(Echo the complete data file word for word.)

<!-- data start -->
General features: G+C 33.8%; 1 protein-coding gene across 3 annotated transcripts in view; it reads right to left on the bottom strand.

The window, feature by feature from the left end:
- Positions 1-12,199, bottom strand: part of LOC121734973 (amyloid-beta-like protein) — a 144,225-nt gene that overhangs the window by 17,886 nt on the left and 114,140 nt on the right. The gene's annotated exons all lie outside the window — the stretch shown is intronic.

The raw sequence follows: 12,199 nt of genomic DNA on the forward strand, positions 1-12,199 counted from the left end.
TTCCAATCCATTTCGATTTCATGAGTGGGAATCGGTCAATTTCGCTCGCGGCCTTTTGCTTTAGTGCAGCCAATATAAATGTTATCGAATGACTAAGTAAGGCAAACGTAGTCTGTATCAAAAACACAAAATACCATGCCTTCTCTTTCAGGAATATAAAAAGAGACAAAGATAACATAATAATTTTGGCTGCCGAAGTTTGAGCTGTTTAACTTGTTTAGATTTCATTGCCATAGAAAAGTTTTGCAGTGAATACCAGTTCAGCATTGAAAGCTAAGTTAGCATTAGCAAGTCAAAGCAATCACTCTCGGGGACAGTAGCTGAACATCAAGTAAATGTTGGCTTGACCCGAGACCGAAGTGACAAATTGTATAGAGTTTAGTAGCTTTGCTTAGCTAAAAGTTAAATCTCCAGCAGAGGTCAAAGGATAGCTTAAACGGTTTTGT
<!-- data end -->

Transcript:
General features: G+C 33.8%; 1 protein-coding gene across 3 annotated transcripts in view; it reads right to left on the bottom strand.

The window, feature by feature from the left end:
- Positions 1-12,199, bottom strand: part of LOC121734973 (amyloid-beta-like protein) — a 144,225-nt gene that overhangs the window by 17,886 nt on the left and 114,140 nt on the right. The gene's annotated exons all lie outside the window — the stretch shown is intronic.

The raw sequence follows: 12,199 nt of genomic DNA on the forward strand, positions 1-12,199 counted from the left end.
TTCCAATCCATTTCGATTTCATGAGTGGGAATCGGTCAATTTCGCTCGCGGCCTTTTGCTTTAGTGCAGCCAATATAAATGTTATCGAATGACTAAGTAAGGCAAACGTAGTCTGTATCAAAAACACAAAATACCATGCCTTCTCTTTCAGGAATATAAAAAGAGACAAAGATAACATAATAATTTTGGCTGCCGAAGTTTGAGCTGTTTAACTTGTTTAGATTTCATTGCCATAGAAAAGTTTTGCAGTGAATACCAGTTCAGCATTGAAAGCTAAGTTAGCATTAGCAAGTCAAAGCAATCACTCTCGGGGACAGTAGCTGAACATCAAGTAAATGTTGGCTTGACCCGAGACCGAAGTGACAAATTGTATAGAGTTTAGTAGCTTTGCTTAGCTAAAAGTTAAATCTCCAGCAGAGGTCAAAGGATAGCTTAAACGGTTTTGT